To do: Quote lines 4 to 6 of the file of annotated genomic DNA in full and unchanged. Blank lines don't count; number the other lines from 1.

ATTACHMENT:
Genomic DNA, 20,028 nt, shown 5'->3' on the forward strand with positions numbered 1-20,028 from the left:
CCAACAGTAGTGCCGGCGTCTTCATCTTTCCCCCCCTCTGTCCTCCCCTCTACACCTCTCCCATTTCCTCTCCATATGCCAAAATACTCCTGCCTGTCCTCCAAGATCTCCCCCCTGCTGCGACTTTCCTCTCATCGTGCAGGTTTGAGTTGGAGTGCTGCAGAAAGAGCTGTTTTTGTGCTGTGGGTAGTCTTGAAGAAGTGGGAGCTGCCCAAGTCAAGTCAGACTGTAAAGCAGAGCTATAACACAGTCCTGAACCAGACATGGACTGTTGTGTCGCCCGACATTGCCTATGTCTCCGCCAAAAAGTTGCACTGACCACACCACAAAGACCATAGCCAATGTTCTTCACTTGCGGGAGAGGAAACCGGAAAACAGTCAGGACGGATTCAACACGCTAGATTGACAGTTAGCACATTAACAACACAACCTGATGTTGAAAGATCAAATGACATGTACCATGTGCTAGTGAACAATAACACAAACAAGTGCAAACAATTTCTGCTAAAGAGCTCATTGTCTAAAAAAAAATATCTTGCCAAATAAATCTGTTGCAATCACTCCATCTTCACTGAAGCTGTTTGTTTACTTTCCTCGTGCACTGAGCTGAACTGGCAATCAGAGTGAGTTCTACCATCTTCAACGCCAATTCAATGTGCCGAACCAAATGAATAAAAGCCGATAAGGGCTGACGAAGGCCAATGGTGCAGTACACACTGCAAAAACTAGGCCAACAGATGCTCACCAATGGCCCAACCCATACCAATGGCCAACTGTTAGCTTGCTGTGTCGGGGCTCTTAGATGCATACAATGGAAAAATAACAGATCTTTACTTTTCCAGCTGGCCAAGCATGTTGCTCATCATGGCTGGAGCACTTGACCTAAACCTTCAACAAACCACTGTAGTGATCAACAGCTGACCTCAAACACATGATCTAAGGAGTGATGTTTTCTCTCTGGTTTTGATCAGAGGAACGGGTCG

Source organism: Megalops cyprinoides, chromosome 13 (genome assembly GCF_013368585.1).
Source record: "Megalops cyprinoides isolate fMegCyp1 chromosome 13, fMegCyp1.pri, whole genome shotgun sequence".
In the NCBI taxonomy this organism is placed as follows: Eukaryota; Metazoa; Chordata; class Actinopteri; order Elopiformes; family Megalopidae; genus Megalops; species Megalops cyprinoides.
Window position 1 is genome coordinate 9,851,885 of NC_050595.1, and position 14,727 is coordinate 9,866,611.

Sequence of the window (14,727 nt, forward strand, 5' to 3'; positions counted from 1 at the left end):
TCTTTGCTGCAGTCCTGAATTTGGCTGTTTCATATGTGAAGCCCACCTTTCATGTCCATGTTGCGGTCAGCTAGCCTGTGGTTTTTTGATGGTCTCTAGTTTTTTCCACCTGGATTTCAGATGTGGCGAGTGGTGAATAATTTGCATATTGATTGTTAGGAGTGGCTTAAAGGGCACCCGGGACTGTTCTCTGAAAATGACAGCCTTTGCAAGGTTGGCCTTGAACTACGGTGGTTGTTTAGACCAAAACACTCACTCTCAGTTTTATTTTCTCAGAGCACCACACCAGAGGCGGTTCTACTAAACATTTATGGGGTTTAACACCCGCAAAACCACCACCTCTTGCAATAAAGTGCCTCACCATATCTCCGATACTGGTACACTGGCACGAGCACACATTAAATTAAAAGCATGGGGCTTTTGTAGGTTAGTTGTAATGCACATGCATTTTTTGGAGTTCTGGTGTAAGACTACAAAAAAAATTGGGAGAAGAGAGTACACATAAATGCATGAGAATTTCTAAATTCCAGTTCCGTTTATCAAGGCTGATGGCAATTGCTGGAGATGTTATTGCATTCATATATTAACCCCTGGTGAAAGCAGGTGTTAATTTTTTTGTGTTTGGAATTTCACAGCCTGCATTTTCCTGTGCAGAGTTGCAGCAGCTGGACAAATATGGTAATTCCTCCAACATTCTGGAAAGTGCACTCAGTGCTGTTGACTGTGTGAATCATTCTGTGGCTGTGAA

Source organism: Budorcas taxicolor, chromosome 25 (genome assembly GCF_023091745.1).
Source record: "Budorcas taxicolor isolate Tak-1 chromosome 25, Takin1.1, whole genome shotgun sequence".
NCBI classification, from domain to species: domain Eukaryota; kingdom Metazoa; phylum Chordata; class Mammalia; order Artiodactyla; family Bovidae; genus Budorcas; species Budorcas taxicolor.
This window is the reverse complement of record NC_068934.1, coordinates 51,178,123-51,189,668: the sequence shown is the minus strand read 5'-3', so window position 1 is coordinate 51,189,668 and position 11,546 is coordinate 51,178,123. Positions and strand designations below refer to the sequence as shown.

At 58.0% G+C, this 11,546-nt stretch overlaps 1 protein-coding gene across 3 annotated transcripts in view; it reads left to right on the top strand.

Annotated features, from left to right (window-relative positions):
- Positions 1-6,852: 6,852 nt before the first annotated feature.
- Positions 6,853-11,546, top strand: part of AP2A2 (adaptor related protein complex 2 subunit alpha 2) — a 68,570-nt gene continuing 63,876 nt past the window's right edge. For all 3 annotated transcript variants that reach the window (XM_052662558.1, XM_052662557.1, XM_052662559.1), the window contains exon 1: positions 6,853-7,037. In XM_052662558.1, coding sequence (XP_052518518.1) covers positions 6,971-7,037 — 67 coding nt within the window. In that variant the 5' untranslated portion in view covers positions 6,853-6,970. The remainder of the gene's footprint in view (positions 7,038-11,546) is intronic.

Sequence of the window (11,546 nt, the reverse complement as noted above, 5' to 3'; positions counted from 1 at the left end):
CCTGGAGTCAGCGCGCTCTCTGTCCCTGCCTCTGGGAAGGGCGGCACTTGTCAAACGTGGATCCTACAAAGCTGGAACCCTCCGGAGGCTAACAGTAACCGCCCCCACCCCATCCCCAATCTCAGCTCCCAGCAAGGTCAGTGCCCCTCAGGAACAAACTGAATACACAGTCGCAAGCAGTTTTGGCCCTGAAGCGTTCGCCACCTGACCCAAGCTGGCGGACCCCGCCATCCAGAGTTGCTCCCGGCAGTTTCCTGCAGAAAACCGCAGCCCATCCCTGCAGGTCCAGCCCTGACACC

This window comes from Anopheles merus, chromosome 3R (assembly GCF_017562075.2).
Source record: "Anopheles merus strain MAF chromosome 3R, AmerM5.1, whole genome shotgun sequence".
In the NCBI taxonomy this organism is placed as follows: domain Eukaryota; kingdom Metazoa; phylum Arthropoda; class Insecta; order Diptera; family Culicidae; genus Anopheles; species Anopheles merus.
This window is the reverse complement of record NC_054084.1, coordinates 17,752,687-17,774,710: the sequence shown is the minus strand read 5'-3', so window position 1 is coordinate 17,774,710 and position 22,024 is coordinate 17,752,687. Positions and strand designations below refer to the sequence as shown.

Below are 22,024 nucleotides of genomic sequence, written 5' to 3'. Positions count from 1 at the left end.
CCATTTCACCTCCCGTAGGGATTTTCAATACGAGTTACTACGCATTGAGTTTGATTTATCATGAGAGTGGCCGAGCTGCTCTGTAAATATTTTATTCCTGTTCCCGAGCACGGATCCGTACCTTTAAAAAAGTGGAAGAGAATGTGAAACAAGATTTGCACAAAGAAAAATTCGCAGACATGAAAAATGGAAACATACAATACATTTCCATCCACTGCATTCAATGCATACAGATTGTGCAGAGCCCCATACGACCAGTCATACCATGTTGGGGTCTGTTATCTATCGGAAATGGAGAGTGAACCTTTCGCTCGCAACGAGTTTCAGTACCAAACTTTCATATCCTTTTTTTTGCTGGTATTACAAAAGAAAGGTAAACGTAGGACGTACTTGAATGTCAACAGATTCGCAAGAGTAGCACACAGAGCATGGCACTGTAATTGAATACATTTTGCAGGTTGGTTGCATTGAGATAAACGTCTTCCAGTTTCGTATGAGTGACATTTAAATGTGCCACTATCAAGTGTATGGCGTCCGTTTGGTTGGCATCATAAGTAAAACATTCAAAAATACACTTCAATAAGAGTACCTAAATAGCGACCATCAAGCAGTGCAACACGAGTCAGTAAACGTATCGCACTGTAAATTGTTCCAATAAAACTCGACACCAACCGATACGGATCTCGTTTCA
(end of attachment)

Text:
Source record: "Megalops cyprinoides isolate fMegCyp1 chromosome 13, fMegCyp1.pri, whole genome shotgun sequence".
In the NCBI taxonomy this organism is placed as follows: Eukaryota; Metazoa; Chordata; class Actinopteri; order Elopiformes; family Megalopidae; genus Megalops; species Megalops cyprinoides.
Window position 1 is genome coordinate 9,851,885 of NC_050595.1, and position 14,727 is coordinate 9,866,611.